Fair’s Fair: What Google Books Means for Scholarship

A picture of a book titled "The Google Book"

It is a common misconception that Google has obsoleted the purpose of libraries and their keepers. Librarians often challenge this point, noting, as Palfrey does in the afore-linked text, that companies like Google only increase the need for librarians and librarians since, by complicating the nature of information, they create demand for information experts and open new opportunities for how libraries can function. Just last October, Google shook the information boat again, albeit this time … [Read more...]

Discovering Worldcat Discovery

Worldcat Discovery Search Screen

As we enter the heart of the fall semester users of the E.H. Little Library’s resources may have noticed we changed our our catalog/discovery system over the summer.  Where we previously used Worldcat Local as an access point we now use Worldcat Discovery a new system provided by the same vendor (OCLC). This same change is reflected in the search box on our library home page which now also points to Worldcat Discovery.   So why change the interface that we have had … [Read more...]

Teaching Information Privilege

As the Assistant Director for Information Literacy at Davidson, I spend a lot of my time thinking about how to teach students information literacy.  In my experience, our students and faculty often equate information literacy with the ability to write research papers, so our librarians frequently are asked to teach skills and concepts that will help students succeed on specific academic assignments.  We value this important educational role, but we also know that an information literate person … [Read more...]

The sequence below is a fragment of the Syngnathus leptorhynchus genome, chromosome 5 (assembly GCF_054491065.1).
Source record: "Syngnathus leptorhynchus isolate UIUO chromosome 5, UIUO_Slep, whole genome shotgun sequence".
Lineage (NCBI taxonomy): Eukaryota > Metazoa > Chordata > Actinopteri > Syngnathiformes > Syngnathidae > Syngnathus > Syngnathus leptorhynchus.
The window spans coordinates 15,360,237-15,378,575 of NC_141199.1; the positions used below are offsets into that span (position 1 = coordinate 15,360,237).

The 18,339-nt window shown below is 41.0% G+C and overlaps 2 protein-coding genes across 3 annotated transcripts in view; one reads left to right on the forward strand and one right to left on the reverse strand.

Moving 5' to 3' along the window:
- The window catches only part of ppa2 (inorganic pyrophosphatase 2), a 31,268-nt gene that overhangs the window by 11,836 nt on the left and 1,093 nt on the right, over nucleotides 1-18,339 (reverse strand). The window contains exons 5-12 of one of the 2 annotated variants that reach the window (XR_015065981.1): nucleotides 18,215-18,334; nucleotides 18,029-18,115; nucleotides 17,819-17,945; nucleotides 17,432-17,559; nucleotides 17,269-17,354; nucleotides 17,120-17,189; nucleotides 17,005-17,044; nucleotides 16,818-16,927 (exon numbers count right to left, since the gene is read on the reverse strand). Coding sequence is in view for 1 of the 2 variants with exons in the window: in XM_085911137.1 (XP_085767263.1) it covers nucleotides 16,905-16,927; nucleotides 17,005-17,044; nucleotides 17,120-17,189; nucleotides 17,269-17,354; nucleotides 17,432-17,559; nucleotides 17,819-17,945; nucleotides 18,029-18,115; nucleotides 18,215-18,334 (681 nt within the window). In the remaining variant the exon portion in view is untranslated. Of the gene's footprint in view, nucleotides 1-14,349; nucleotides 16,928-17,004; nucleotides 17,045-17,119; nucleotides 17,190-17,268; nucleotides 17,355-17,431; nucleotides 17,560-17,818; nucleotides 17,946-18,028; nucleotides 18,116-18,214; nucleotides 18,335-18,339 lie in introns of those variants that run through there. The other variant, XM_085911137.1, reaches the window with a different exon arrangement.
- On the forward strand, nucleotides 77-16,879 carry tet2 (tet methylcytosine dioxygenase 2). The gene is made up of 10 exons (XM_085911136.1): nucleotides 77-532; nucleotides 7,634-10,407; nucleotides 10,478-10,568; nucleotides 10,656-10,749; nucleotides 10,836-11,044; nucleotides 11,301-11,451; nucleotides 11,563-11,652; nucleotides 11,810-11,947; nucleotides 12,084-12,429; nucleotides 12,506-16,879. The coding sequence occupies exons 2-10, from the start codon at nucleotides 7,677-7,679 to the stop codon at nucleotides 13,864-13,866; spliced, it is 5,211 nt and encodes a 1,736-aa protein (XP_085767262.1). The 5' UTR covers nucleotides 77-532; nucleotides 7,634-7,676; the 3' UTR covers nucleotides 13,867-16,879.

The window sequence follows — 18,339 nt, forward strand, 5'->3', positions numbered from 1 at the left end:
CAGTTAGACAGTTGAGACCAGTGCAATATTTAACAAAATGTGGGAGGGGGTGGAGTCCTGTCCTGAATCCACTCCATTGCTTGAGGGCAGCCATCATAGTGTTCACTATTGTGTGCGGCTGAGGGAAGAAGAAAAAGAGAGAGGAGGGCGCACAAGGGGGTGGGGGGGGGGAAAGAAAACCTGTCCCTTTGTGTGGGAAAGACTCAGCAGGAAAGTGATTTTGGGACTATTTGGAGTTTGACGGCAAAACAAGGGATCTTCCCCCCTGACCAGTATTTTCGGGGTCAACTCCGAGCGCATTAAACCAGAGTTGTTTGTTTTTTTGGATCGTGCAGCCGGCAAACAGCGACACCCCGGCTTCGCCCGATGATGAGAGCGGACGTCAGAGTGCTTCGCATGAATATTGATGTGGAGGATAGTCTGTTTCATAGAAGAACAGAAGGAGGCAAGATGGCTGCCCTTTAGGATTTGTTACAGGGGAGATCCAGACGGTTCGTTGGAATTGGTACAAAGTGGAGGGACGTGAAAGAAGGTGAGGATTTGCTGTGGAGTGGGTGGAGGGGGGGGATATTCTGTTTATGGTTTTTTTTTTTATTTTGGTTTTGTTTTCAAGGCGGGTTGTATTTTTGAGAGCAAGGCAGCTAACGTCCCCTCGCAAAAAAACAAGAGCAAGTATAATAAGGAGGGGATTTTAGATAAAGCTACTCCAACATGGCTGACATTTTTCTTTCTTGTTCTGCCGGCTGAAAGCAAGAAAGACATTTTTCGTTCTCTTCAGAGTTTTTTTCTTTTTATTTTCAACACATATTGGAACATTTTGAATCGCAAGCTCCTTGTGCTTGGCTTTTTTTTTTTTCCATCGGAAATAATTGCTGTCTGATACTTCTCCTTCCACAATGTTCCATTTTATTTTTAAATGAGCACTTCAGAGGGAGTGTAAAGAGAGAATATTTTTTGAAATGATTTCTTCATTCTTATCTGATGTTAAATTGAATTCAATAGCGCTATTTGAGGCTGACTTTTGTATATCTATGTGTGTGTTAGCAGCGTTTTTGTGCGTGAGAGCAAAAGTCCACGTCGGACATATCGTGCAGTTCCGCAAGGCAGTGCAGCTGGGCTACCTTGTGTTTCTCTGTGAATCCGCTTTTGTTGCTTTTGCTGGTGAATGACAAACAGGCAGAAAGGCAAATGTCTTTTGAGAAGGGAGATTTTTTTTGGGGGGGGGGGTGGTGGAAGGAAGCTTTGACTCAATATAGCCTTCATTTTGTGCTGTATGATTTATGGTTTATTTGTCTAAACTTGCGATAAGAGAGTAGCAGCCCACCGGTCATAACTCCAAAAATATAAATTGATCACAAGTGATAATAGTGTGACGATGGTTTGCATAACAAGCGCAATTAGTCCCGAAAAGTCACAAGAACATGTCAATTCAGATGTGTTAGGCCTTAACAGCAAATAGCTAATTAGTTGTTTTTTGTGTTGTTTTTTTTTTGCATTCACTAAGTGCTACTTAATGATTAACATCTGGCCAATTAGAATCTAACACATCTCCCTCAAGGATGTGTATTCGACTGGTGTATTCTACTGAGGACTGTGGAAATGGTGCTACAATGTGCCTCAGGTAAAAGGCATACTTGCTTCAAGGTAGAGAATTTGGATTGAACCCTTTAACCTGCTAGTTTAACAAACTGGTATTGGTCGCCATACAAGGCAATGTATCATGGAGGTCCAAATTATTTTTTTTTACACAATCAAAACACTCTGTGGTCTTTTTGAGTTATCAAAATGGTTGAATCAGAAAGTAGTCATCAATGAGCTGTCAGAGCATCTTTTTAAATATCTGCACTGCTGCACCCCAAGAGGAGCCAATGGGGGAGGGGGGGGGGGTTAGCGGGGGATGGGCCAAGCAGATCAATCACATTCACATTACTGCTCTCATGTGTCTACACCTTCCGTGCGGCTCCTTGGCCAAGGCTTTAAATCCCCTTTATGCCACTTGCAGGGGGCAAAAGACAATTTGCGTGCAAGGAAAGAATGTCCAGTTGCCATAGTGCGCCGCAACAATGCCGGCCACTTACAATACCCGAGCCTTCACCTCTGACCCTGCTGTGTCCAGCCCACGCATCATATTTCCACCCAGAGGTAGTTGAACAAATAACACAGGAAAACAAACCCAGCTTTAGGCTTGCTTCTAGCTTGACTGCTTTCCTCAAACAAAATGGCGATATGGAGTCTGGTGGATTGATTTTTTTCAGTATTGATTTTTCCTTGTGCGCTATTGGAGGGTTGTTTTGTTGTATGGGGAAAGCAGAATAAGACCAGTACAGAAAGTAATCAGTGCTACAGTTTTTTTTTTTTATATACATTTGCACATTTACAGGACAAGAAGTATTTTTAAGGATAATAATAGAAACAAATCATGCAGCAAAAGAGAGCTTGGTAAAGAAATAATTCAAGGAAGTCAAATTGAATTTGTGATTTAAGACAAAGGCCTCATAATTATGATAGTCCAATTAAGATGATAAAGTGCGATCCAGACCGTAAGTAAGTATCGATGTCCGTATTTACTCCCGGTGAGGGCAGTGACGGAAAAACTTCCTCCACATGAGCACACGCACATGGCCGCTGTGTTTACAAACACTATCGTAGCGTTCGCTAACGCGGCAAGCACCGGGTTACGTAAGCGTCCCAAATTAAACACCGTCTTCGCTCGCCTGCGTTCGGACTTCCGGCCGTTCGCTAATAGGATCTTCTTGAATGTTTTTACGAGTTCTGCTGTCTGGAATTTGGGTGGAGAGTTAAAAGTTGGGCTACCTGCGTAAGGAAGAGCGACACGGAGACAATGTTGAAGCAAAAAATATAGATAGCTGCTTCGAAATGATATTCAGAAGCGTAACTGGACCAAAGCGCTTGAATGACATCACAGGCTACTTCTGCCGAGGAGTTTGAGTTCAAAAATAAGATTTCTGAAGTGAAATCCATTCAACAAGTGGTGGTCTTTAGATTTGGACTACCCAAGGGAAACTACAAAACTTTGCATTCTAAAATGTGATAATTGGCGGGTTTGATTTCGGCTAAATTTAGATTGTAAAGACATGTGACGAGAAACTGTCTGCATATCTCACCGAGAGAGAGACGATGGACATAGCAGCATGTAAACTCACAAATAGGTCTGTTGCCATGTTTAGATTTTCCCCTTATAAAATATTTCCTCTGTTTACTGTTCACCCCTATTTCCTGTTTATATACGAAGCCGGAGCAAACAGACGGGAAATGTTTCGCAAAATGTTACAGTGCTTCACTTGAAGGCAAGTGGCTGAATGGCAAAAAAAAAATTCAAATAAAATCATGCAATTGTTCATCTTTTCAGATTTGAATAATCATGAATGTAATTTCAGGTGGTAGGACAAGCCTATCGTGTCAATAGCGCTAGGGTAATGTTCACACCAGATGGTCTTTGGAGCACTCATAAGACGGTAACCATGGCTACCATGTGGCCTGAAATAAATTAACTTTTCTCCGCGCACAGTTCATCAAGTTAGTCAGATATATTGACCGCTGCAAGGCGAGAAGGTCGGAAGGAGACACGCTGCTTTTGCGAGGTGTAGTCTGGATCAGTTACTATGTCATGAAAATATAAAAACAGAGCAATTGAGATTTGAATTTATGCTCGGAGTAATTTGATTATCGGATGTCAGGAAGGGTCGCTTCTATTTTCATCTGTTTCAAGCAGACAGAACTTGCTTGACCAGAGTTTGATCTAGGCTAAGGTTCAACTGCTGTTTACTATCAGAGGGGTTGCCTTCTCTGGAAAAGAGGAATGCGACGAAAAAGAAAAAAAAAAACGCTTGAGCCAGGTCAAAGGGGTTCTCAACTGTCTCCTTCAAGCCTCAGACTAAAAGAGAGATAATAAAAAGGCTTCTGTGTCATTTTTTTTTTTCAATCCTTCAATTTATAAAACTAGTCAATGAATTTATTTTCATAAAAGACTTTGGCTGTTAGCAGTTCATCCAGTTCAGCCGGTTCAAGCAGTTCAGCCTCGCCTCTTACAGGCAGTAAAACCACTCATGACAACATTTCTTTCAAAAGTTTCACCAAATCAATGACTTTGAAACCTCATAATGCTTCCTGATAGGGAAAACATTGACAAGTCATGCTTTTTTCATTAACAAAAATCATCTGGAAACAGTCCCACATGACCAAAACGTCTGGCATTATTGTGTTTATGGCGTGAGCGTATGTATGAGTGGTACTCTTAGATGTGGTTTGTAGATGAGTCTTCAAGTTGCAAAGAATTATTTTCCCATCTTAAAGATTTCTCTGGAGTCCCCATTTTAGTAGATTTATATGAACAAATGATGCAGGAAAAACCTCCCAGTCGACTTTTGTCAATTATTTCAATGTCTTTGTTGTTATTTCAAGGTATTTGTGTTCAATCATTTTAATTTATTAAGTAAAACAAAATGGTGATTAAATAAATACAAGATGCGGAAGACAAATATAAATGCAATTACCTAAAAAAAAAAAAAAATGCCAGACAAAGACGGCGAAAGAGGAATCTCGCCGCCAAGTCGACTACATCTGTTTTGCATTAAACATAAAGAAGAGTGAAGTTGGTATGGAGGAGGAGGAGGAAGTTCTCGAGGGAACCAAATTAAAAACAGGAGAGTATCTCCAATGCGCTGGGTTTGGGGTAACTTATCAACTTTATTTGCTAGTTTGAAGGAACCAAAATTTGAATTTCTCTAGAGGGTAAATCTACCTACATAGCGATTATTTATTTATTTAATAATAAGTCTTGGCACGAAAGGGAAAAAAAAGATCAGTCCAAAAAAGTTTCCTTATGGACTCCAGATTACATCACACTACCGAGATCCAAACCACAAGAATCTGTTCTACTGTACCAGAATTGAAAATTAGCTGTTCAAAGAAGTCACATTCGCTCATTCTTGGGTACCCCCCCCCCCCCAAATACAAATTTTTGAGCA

Browsing as Problem

I have long been fond of a 2010 article in American Libraries by Donald Barclay entitled “The Myth of Browsing.” Writing in reaction to faculty opposition to offsite storage of books and journals, Barclay pointed out that open stacks date back only to about 1940. He reminded readers that browsers are perusing whatever small segment of the information universe is owned by their library, that books can be shelved in only one place even if they cover many topics or perspectives, and that the most … [Read more...]

Constitution Week

Front Entrance Display Case

On September 17, 1787, delegates gathered for a final time to sign the document they had created after four months of secret meetings, the Constitution.  Much later, in 1956 Congress established Constitution Week to encourage all Americans to learn more about this historical document and the laws and values it imparts on our government and society. In the spirit of Constitution Week, the E.H. Little Library encourages students, faculty, staff, and visitors to explore the government documents … [Read more...]